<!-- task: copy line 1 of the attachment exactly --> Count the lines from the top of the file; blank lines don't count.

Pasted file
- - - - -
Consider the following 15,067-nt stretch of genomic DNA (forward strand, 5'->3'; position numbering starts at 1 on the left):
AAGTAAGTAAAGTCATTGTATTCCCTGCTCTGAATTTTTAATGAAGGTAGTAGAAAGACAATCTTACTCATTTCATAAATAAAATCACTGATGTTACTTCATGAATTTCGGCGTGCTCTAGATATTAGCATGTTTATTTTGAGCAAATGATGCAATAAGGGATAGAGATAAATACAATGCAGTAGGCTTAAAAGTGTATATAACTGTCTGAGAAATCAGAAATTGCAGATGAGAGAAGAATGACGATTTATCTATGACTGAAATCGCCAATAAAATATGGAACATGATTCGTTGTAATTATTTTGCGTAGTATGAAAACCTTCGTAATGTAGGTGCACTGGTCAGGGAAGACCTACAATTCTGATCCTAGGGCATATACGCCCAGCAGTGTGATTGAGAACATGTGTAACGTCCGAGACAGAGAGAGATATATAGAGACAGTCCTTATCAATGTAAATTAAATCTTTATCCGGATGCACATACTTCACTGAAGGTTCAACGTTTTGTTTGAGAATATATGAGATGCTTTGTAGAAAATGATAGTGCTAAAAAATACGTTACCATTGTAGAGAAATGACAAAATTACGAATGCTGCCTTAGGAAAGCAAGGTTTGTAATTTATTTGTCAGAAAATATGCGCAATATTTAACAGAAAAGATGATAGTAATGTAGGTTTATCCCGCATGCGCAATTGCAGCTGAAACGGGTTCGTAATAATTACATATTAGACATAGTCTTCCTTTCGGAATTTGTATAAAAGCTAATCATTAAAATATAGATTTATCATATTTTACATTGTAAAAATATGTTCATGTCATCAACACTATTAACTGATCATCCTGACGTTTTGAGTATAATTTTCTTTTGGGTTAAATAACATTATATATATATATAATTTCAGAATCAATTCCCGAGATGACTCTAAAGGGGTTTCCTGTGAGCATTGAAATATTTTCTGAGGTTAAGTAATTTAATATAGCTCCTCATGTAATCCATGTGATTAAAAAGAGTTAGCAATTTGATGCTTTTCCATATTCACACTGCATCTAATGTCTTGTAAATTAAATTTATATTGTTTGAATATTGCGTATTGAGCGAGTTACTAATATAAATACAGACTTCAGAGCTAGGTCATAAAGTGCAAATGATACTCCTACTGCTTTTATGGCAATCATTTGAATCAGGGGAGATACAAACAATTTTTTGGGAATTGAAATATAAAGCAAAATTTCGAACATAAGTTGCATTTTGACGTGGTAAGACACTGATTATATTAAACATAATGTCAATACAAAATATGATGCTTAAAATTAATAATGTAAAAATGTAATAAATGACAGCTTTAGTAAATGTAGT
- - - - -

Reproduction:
Consider the following 15,067-nt stretch of genomic DNA (forward strand, 5'->3'; position numbering starts at 1 on the left):